Before training a neural network, decisions about the size of the network need to be made. Frequently this is non-obvious and hard to select. Instead of choosing in advance, auto-sizing uses complex regularizers to prune neurons during training. Our toolkit (PyPI, GitHub) integrates with any pytorch model with only 3 lines of code.
Neural Machine Translation systems favor shorter translations &emdash; often even if they are incorrect. I am interested in the theoretical and experimental reasons as to why.
Neural networks often require large amounts of training data in order to get good performance. I am also interested in how to leverage out-of-domain data to improve performance in low-resource settings.
Anomalous pattern detection is a popular subfield in computer science aimed at detecting anomalous items and groupings of items in a dataset using methods from machine learning, data mining, and statistics. For anomaly detection tasks consisting of geospatially and temporally labeled data, spatial scan statistics have been successfully applied to numerous spatiotemporal data mining and pattern detection problems such as predicting crime waves or outbreaks of diseases [12, 7, 14, 15]. However, spatial scan statistics are limited by the ability to only scan over a structured set of data streams. When spatiotemporal data sets contain unstructured free text, spatial scan statistics require preprocessing data into structured categories. Manual labeling and annotating text can be time consuming or infeasible, while automatic classification methods that assign text fields into a pre-defined set of event types can obscure the occurrence of novel events - such as a disease outbreak with a previously unseen pattern of symptoms - potentially drowning out the signal of the exact outliers the method is attempting to detect.
In this thesis, we propose the Semantic Scan Statistic, which integrates spatial scanning with unsupervised topic modeling to enable timely and ac- curate detection of novel disease outbreaks. We discuss some of the inherent challenges of working with free text data in an anomalous pattern detection framework, and we present some novel approaches to the problem using topic models by focusing on specifically adapting topic modeling algorithms to enable anomaly detection. We evaluate our approach using two years of free-text Emergency Department chief complaint data from Allegheny Country, PA, demonstrating the efficacy of the Semantic Scan Statistic and the benefits of incorporating unstructured text for spatial event detection. Using semi-synthetic disease outbreaks, a common evaluation method of the disease surveillance field, we show the ability to detect outbreaks of diseases is over 25% faster than current state-of-the-art methods that do not use textual information.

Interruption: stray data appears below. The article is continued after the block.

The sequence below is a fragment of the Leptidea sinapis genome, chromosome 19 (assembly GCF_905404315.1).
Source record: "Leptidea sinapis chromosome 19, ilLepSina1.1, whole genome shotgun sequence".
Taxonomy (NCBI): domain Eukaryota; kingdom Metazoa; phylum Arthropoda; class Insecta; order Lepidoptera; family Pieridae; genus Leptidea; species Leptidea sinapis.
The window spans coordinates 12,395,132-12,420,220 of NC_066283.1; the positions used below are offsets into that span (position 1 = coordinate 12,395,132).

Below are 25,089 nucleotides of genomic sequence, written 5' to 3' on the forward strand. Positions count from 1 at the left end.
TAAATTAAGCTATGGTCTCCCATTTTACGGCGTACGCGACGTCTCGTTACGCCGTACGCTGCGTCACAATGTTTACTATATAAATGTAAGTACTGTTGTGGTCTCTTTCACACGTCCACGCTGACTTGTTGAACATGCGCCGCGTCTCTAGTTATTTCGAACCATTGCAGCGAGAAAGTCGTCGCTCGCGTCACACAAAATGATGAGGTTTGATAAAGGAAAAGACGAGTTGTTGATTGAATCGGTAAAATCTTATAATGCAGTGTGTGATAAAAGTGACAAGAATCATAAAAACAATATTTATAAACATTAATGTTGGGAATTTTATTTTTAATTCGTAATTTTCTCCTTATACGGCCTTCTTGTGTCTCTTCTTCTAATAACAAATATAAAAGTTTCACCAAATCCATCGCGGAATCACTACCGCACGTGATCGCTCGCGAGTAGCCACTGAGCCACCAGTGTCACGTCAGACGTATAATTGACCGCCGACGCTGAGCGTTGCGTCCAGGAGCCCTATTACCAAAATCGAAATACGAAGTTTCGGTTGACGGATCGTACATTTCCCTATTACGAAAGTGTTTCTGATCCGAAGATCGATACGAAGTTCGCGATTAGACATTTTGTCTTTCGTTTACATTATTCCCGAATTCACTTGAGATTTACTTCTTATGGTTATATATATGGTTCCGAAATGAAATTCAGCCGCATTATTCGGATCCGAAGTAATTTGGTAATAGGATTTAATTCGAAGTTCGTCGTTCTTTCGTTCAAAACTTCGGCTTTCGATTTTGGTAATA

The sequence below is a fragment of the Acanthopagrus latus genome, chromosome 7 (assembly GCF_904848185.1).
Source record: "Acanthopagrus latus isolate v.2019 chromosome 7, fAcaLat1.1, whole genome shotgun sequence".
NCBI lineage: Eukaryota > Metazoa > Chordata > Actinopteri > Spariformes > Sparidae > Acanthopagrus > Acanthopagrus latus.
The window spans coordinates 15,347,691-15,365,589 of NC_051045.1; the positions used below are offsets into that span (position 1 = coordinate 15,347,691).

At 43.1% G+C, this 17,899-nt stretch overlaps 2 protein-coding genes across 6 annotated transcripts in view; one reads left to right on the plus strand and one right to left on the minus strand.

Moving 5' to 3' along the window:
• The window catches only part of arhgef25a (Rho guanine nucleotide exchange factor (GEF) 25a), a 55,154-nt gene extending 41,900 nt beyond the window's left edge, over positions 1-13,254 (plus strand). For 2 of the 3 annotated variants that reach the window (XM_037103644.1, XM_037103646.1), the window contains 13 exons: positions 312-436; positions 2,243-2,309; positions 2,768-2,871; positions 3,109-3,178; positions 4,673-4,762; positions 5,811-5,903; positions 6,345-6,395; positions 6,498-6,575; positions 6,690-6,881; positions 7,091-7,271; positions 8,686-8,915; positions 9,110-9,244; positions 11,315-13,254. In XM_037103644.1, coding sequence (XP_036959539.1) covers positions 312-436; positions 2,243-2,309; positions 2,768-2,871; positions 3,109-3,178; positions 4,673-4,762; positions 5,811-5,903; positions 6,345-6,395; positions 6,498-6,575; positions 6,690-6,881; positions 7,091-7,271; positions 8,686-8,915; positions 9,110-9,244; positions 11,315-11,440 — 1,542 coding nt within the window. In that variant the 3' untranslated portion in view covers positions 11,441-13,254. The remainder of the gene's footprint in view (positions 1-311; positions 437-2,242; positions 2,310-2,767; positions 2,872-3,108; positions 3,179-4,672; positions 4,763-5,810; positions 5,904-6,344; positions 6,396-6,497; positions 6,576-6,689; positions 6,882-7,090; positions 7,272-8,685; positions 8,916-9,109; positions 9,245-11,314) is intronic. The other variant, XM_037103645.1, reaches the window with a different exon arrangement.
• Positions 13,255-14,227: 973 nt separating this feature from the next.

Machine Translation, the subfield of Computer Science that focuses on translating between two human languages, has greatly benefited from neural networks. However, these neural machine translation systems have complicated architectures with many hyperparameters that need to be manually chosen. Frequently, these are selected either through a grid search over values, or by using values commonplace in the literature. However, these are not theoretically justified and the same values are not optimal for all language pairs and datasets.
Fortunately, the innate structure of the problem allows for optimization of these hyperparameters during training. Traditionally, the hyperparameters of a system are chosen and then a learning algorithm optimizes all of the parameters within the model. In this work, I propose three methods to learn the optimal hyperparameters during the training of the model, allowing for one step instead of two. First, I propose using group regularizers to learn the number, and size of, the hidden neural network layers. Second, I demonstrate how to use a perceptron-like tuning method to solve known problems of undertranslation and label bias. Finally, I propose an Expectation-Maximization based method to learn the optimal vocabulary size and granularity. Using various techniques from machine learning and numerical optimization, this dissertation covers how to learn hyperparameters of a Neural Machine Translation system while training the model itself.
Latent Dirichlet allocation, or LDA, is a successful, generative, probabilistic model of text corpora that has performed well in many tasks in many areas of Natural Language Processing. Despite being perfectly suited for Automatic Summarization tasks, it has never been applied to them. In this paper, I introduce Summarization by LDA, or SLDA, which better models the subtopics of a document leading to more pertinent, relevant, and concise summaries than other summarization methods. This new approach is competitive with the leading methods in the field and even outperforms them in many aspects. In addition to SLDA, I introduce a novel, paradigm-shifting, evaluation technique of summarization that does not rely on gold-standards. It overcomes many of the challenges imposed by inherent disagreements amongst people of what a good summary is by evaluating over large numbers of people using the commercial service, Mechanical Turk. Overall, this paper lays the ground work for transforming the conventions of the Automatic Summarization field by challenging many definitions.
kenton AT jhu DOT edu (Preferred)